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Breading Basics

I f you’re bored of simply sautéing or roasting your meat, try adding a little crunch to your meals by breading your food first.

Breading Basics - Cooking Techniques – Dartagnan.com

Breading is easy. To get started, set up three dishes – shallow bowls or pie plates work well. Fill the first dish with flour. In the second dish, crack an egg and add just a splash of water. Beat with a fork until combined. In the third dish goes the breading. This is where you have options!

Get creative with the breading. Use dried bread crumbs seasoned with herbs, salt, and pepper. For more texture, use panko bread crumbs - coarse Japanese bread crumbs that produce a thicker, crunchier coating. Add a little parmesan cheese or garlic to your bread crumb mixture for even more flavor. To make your own fresh bread crumbs, take any leftover pieces of bread and buzz them in a food processor until they are very fine. Use them right away or freeze them to prevent spoilage. Mix some ground nuts (like pecans, walnuts, or almonds) into the bread crumb mixture for a different flavor profile. In a pinch, you can use crackers or corn flake cereal as a nice coating, too. Just place them in a freezer-weight plastic bag and crush them with a skillet or a rolling pin. It is a great way to use up those last few crackers in the box.

Now that you have your breading station set up, it’s time to start coating your food. First dip the item you are breading into the flour, then into the egg, and lastly into the bread crumbs. Make sure you shake off any excess coating at each step. To avoid breading your own fingers, use one hand to transfer the item from the flour to the egg, and another hand to transfer from the egg to the bread crumbs. (However, you’ll still get a little messy.)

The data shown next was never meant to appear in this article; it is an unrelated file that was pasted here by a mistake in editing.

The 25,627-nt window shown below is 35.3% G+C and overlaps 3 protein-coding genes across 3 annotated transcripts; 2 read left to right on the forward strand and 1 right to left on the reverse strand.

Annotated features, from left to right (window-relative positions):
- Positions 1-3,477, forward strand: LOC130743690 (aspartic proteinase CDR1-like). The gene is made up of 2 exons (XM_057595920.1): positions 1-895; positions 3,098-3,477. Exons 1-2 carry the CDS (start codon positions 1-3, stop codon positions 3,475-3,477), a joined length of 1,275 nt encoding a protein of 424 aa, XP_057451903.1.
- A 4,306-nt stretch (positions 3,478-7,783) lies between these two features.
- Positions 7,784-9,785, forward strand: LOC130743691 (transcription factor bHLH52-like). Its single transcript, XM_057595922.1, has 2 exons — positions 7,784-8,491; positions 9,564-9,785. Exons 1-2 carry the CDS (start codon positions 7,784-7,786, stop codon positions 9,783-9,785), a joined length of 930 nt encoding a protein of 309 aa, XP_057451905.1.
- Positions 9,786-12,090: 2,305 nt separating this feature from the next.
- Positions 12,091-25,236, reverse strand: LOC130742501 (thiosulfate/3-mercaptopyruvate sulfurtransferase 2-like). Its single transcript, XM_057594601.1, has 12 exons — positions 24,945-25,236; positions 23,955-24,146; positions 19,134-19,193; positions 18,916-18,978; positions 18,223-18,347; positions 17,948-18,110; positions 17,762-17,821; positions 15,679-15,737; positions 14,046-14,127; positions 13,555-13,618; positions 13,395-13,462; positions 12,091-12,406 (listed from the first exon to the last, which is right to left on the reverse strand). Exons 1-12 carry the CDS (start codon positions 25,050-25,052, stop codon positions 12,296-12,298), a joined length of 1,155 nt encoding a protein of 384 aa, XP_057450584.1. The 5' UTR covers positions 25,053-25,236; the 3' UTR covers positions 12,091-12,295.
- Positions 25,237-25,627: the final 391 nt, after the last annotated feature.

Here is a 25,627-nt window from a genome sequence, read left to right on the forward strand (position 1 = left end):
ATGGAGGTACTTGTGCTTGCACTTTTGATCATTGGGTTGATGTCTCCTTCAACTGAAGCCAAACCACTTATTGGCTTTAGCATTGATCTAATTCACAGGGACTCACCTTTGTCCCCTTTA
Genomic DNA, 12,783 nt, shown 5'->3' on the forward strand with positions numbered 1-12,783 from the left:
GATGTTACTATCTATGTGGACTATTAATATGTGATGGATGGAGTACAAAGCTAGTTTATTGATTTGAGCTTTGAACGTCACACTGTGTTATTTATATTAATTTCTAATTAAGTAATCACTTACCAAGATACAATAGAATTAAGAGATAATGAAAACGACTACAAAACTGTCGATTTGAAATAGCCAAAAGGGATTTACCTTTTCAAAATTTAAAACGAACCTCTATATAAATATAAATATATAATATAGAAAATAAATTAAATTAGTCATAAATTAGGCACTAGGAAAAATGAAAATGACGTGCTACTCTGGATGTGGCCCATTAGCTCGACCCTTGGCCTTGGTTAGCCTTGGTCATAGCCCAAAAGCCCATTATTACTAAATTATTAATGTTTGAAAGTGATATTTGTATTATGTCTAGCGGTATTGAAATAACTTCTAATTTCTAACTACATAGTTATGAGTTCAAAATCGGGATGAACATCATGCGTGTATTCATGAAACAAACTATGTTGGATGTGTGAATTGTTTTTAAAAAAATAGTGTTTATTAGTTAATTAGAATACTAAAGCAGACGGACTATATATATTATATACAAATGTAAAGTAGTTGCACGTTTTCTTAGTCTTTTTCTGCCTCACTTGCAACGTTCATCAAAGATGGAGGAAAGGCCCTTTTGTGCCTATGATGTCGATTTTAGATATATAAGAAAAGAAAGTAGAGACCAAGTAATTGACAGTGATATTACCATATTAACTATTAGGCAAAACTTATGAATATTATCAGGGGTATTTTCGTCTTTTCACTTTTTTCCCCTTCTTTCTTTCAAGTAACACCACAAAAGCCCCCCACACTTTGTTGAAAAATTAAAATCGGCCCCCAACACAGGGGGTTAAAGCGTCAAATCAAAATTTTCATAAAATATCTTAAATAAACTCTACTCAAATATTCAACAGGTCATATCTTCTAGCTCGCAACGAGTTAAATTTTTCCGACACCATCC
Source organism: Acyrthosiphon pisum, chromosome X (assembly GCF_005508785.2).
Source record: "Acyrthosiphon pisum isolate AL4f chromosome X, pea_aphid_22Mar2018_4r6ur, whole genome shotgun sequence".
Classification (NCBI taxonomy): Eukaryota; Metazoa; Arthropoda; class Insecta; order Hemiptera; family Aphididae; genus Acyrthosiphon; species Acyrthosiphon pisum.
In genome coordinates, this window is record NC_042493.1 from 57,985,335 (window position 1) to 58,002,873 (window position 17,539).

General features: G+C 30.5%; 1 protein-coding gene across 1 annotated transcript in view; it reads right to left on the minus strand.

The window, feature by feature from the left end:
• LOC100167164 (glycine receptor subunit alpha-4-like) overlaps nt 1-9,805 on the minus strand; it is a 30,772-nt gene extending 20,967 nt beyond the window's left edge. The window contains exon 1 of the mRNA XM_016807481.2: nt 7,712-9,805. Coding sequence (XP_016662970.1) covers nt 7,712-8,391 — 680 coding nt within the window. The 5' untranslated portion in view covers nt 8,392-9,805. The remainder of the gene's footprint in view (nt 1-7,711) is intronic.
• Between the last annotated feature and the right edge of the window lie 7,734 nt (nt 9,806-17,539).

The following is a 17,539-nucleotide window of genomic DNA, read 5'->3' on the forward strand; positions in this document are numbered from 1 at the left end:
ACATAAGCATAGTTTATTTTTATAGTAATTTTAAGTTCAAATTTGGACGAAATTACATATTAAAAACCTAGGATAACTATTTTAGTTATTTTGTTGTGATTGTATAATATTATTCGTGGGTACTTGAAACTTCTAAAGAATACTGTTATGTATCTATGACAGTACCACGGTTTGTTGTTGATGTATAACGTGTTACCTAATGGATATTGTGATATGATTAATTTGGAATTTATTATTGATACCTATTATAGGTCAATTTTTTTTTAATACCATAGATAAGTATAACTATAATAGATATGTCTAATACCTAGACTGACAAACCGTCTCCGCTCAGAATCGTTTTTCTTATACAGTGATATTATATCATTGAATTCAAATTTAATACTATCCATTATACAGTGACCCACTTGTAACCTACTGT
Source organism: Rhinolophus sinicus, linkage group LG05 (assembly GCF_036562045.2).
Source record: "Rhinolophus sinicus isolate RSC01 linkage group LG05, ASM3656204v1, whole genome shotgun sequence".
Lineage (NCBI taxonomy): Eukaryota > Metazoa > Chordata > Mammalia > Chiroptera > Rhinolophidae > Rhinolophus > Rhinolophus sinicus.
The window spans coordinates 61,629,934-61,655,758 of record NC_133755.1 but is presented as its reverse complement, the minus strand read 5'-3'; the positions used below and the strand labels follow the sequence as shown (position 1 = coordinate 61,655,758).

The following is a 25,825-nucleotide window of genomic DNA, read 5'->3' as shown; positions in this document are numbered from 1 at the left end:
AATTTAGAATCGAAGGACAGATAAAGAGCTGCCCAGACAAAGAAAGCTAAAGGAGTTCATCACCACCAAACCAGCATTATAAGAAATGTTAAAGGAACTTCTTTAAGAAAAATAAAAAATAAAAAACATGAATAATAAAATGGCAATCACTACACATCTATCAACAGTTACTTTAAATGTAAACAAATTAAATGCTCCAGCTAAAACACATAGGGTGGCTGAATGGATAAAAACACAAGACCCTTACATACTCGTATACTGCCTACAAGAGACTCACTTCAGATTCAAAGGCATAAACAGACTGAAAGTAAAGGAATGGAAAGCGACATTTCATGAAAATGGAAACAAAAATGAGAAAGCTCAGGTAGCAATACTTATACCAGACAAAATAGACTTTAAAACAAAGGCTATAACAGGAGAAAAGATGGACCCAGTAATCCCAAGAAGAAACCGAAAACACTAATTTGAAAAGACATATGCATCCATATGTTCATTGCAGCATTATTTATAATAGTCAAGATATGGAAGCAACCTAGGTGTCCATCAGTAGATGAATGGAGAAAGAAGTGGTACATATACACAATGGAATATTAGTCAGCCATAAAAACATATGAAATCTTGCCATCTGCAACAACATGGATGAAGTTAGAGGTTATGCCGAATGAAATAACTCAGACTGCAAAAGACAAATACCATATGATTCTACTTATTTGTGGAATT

You can bread items up to an hour ahead of time. Place them on a rack on a sheet tray and keep them cold in the refrigerator. Chilling the breaded items will make sure the breading doesn’t fall off when you cook it.

And remember that breading doesn’t have to just mean meat. Try breading zucchini slices, eggplant slices or green tomatoes for a simple side dish.

Once your items are breaded, you can cook them a couple different ways. For thinner items, pan frying is the best way to go. Fill a skillet with about 1/4 inch of vegetable oil and place over medium-high heat. Once the oil is hot, carefully add your items to the pan in a single layer. Cook until golden brown on the first side and then carefully flip to cook the other side. (Be sure to flip items away from you to avoid getting splashed with hot oil.) Once golden brown on both sides and completely cooked through, drain on paper towels to remove excess oil and sprinkle with a little salt.

For larger pieces of meat or for a healthier alternative, try baking instead. Lay your breaded items on a sheet tray and place in a pre-heated oven. For thin items (such as zucchini slices), use a 450 degree F oven. For slightly thicker items (such as a slice of beef or veal), try a 400 degree F oven. And for very thick items (such as a thick-cut pork chop), use a 350 degree F oven. Cook until golden brown and completely cooked through, making sure to turn the items over once during cooking to brown both sides.

Whether you pan fry or bake, serve your breaded items while they are still hot and the breading is at its crispiest.